SQuirreL as Hive Client with the JDBC Driver
SQuirreL SQL is an open source tool that acts as a Hive client. You can download this universal SQL client from the SourceForge website. It provides a user interface to Hive and simplifies the tasks of querying large tables and analyzing data with Apache Hive.
The figure illustrates how the Hive architecture would work when using tools such as SQuirreL.
You can see that the SQuirreL client uses the JDBC APIs to pass commands to the Hive Driver by way of the Server.
Follow these steps to get SQuirreL running:
Start the Hive Thrift Server using the command lsiting:
$ $HIVE_HOME/bin/hive --service hiveserver -p 10000 -v Starting Hive Thrift Server Starting Hive Thrift Server on port 10000 with 100 min worker threads and 2147483647 max worker threads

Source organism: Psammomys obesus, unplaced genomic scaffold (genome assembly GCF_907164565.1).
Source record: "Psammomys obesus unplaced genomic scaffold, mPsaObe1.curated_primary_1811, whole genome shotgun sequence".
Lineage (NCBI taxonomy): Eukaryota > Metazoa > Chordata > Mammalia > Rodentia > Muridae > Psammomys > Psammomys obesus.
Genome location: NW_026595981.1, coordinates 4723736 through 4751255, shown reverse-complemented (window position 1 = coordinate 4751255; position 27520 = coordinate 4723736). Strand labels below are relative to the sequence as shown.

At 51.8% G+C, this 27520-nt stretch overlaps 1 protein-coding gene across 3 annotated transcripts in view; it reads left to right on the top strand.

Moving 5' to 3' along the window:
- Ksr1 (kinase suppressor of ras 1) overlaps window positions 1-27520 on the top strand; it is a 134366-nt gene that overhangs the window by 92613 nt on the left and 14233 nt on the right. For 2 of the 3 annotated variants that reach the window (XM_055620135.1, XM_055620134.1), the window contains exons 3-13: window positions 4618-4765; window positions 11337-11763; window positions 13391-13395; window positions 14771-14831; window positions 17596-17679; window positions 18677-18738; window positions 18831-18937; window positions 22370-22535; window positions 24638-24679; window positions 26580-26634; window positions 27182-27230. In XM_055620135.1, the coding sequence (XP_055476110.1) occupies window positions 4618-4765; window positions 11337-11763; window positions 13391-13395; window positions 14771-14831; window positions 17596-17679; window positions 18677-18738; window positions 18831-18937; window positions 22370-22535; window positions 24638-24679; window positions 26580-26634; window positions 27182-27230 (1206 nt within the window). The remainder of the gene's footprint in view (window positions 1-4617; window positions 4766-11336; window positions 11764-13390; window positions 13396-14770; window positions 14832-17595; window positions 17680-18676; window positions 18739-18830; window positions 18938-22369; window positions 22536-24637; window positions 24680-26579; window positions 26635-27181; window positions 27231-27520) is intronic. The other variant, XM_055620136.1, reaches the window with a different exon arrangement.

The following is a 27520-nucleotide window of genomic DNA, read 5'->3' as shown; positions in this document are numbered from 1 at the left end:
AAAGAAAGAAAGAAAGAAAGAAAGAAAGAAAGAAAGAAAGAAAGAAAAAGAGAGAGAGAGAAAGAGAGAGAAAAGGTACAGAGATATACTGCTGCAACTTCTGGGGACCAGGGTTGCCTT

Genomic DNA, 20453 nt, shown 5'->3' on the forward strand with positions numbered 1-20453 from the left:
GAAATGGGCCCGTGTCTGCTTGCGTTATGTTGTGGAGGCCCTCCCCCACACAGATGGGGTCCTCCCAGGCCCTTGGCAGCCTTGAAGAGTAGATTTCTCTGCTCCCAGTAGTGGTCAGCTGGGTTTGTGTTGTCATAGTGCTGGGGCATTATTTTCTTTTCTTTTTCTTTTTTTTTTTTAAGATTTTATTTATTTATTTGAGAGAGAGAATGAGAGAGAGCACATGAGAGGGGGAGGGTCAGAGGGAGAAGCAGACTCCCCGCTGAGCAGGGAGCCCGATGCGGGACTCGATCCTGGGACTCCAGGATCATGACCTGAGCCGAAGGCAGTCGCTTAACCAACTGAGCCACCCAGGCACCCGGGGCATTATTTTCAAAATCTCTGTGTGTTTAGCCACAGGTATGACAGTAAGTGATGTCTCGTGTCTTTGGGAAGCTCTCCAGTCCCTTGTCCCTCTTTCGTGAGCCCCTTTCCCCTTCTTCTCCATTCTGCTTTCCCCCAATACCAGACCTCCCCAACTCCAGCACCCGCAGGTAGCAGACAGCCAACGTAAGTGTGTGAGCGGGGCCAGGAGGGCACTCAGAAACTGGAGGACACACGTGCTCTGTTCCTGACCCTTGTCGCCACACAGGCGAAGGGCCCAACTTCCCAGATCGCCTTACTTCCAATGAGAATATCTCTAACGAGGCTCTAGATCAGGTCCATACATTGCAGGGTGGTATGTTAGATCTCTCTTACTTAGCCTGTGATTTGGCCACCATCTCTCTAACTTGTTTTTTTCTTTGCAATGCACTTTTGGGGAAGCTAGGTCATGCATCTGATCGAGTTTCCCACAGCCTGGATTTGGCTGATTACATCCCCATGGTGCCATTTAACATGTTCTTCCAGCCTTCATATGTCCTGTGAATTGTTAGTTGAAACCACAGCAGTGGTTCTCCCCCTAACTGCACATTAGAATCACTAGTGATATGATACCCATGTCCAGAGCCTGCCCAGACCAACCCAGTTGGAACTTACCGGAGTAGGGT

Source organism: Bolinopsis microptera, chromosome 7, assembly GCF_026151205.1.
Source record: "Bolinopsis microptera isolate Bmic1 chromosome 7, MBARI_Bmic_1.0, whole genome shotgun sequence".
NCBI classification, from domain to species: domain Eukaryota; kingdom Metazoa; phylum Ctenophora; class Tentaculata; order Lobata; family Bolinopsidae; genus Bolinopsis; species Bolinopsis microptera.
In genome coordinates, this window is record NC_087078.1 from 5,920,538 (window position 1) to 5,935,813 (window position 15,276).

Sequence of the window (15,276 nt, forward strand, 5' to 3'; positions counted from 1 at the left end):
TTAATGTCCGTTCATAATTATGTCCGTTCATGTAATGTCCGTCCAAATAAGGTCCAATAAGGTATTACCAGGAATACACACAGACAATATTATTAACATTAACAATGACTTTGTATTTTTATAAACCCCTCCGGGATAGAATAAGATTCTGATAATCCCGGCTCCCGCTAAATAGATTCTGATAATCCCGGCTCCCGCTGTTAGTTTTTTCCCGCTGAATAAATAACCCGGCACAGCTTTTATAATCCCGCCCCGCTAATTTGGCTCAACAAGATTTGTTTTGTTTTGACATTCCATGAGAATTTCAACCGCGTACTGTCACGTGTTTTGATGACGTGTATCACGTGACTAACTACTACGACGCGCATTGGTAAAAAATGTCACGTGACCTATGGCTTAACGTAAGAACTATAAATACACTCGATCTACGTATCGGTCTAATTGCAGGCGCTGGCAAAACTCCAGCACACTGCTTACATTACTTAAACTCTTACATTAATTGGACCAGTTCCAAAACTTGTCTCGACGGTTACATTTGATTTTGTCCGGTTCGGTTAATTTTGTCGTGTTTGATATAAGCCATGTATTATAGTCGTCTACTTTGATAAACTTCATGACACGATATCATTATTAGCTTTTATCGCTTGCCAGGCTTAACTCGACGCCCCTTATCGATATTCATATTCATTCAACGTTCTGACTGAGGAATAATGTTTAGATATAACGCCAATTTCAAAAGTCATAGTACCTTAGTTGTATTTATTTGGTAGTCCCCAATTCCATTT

Download the latest SQuirreL distribution from the SourceForge site into a directory of your choice.
Uncompress the SQuirreL package using the gunzip command and expand the archive using the tar command.
gunzip squirrel-sql-3.5.0-standard.tar.gz; tar xvf squirrel-sql-3.5.0-standard.tar.gz
Change to the new SQuirreL release directory and start the tool using the following command.
$ cd squirrel-sql-3.5.0-standard;./squirrel-sql.sh
Note that the instructions for including the Hadoop core .jar file may differ depending on the Hadoop release. In this case, the Hadoop .jar file was named hadoop-core-1.2.1.jar, so including $HADOOP_HOME/hadoop-*-core.jar per the online instructions was incorrect.
This is all that’s required to begin using the SQuirreL graphical user interface. The following figure shows some HiveQL commands running against the Hive Driver — similar to the commands you ran earlier, with the CLI.
The Apache Hive 0.11 release also includes a new Hive Thrift Server called HiveServer2. When configured correctly, HiveServer2 can support multiple clients (a CLI client and a SQuirreL client at the same time, for example) and it provides better security.